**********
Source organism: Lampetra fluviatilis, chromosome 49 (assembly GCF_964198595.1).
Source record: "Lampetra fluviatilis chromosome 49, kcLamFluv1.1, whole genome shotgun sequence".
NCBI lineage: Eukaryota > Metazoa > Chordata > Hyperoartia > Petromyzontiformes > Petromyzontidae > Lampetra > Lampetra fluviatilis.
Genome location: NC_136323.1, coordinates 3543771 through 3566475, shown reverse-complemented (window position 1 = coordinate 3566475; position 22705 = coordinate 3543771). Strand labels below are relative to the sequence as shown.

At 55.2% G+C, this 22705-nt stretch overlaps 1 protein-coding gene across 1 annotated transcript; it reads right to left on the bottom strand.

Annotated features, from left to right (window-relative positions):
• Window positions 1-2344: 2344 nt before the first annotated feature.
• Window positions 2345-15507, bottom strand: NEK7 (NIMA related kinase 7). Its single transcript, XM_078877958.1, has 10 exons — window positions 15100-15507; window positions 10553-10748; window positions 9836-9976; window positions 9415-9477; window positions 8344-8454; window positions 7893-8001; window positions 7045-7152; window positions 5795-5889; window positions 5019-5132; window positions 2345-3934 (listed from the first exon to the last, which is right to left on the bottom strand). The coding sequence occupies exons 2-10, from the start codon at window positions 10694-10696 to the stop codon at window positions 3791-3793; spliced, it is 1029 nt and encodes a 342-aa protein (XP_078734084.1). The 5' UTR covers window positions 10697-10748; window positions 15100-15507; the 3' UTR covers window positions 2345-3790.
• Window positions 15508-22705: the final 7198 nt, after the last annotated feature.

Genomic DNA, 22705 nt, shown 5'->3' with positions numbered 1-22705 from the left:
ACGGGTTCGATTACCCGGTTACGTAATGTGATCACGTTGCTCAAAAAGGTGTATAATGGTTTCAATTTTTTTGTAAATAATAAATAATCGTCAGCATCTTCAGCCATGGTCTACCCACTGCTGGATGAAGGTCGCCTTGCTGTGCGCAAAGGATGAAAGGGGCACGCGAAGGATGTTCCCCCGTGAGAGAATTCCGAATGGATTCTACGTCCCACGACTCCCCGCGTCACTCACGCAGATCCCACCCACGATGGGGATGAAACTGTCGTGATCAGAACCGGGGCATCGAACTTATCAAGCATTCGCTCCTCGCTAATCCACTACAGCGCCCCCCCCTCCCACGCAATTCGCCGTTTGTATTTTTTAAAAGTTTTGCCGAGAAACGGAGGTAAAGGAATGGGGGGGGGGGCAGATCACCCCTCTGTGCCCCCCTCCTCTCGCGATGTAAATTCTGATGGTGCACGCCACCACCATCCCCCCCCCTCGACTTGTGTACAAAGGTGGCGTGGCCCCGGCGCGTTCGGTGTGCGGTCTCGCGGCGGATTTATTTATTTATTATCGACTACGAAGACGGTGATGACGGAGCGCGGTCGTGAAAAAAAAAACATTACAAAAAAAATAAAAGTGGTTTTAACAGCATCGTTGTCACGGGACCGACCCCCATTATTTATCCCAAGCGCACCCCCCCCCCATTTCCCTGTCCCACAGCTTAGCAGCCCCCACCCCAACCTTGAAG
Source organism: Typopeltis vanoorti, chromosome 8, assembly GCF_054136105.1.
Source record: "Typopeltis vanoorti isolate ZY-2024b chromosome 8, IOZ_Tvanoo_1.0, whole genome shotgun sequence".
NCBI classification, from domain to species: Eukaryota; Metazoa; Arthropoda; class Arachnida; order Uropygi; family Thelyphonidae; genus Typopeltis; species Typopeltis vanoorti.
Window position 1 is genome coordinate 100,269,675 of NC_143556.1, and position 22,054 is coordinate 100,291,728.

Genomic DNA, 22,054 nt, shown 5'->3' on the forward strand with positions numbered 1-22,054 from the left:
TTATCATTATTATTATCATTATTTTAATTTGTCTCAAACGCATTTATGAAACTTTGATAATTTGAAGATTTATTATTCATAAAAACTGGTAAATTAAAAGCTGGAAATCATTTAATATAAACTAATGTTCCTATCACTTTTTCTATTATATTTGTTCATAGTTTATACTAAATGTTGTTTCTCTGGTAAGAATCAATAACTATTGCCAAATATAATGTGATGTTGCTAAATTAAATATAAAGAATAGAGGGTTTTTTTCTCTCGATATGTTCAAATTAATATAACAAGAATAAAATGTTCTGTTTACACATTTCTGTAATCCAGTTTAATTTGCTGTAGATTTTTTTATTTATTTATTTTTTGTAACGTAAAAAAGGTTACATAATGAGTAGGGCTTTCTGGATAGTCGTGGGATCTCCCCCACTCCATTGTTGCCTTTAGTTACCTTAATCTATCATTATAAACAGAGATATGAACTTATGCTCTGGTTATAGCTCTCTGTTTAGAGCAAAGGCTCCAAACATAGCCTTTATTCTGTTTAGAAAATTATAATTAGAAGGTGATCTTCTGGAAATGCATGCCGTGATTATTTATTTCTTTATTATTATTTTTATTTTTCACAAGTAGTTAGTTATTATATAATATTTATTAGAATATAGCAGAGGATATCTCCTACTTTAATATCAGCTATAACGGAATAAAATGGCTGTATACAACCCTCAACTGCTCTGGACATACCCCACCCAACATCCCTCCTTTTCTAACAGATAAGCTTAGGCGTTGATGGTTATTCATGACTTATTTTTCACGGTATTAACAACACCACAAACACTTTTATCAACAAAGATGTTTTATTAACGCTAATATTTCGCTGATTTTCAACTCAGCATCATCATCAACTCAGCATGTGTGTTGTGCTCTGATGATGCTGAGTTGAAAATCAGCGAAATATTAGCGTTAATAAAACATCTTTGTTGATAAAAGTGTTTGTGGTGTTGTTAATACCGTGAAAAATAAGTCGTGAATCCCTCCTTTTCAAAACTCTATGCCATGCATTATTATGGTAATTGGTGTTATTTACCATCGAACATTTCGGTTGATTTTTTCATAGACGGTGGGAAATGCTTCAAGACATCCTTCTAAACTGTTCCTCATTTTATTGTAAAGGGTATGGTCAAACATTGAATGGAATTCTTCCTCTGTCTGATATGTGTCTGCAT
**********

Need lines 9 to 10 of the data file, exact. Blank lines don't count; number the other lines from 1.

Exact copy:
• Window positions 15508-22705: the final 7198 nt, after the last annotated feature.

Genomic DNA, 22705 nt, shown 5'->3' with positions numbered 1-22705 from the left: